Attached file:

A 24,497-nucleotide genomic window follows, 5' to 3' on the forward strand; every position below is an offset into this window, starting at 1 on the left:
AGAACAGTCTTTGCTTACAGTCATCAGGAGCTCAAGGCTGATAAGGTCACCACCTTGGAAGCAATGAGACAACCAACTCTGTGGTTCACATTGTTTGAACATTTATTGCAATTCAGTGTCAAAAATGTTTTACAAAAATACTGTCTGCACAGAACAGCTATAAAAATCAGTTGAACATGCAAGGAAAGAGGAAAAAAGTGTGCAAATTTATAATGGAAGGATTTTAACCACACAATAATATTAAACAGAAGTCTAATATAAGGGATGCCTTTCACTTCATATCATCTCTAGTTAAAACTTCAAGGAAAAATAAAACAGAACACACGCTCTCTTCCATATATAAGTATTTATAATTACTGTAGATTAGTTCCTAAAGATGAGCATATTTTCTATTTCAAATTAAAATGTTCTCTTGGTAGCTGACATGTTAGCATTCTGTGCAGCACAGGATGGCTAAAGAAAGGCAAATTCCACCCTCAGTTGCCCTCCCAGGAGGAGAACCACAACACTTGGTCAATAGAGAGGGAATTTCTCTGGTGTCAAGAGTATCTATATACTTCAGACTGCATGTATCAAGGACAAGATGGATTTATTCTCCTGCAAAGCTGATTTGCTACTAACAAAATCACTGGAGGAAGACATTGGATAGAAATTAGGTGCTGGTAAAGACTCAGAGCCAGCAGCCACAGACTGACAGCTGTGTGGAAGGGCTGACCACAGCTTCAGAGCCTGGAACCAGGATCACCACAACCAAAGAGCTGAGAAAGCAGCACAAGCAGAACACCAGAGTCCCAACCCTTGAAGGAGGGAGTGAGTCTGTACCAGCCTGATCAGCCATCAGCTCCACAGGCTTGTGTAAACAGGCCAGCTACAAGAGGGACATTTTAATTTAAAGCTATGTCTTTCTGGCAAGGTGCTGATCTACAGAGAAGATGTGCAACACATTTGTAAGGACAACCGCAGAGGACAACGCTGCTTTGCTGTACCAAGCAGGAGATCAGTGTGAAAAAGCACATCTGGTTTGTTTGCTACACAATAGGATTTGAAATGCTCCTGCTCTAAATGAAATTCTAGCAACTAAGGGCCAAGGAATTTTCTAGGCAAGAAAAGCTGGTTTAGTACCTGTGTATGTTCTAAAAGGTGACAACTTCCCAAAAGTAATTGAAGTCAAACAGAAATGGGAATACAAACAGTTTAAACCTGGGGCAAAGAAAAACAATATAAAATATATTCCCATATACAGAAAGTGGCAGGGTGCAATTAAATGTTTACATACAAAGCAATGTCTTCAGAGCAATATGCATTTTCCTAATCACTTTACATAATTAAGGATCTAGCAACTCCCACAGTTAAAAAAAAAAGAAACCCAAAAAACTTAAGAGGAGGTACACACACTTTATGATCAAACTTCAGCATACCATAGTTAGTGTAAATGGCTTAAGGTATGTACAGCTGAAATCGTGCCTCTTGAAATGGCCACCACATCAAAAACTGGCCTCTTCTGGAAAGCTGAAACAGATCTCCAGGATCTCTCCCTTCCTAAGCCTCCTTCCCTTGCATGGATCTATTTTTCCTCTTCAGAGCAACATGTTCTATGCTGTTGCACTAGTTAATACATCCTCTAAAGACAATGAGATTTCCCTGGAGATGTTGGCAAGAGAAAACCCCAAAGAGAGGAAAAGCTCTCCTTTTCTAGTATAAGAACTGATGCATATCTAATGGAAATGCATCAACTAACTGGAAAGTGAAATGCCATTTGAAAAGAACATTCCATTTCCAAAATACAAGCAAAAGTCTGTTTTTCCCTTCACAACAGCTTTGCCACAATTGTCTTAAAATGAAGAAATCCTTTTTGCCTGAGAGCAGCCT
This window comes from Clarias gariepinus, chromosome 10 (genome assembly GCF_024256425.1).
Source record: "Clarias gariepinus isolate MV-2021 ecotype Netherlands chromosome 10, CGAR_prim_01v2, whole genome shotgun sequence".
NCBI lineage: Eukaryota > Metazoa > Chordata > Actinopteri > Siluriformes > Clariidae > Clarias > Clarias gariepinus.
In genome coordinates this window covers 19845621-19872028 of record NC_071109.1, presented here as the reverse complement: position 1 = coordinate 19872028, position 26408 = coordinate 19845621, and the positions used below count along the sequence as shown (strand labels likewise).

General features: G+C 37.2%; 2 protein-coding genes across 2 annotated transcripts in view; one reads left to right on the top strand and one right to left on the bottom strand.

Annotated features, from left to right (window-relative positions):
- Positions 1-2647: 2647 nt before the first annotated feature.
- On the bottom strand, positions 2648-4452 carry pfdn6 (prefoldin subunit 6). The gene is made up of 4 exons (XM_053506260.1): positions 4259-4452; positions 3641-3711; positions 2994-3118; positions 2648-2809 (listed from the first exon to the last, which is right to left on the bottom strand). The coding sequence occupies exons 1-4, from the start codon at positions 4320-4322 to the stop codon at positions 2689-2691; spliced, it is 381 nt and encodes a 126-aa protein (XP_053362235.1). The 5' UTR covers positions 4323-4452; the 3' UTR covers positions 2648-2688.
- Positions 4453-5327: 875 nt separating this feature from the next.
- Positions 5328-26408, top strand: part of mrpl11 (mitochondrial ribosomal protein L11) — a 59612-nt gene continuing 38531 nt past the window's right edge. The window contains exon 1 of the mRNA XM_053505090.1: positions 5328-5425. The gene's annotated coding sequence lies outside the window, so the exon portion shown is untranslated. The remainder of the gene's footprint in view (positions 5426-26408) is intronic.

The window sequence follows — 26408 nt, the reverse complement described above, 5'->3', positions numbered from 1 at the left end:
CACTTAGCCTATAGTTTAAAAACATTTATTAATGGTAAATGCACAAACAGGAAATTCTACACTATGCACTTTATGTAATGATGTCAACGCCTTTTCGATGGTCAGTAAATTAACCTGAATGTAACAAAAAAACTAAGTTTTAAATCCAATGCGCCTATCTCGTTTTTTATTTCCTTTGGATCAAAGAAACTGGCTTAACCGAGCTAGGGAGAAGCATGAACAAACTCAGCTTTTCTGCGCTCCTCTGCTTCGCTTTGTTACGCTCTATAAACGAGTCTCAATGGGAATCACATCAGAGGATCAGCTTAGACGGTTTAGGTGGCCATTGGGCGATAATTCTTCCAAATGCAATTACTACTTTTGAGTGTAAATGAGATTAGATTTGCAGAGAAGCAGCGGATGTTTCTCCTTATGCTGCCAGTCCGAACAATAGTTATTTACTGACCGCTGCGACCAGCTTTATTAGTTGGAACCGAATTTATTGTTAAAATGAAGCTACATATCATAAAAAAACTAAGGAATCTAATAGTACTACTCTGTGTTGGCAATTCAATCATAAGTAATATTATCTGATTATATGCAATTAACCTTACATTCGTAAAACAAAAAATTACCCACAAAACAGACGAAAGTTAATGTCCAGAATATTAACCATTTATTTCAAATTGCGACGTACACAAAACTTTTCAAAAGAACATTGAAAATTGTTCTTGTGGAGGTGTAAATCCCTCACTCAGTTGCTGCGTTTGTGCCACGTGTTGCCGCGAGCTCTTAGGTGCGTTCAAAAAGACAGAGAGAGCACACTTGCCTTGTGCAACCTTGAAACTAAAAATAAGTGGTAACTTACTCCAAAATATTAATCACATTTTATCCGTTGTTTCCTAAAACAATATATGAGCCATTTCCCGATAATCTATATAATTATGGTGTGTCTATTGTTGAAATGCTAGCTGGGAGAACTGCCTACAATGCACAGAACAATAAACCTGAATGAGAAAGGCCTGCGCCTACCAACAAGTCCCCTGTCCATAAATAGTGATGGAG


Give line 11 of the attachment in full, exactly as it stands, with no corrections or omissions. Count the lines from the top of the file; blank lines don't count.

- Positions 4453-5327: 875 nt separating this feature from the next.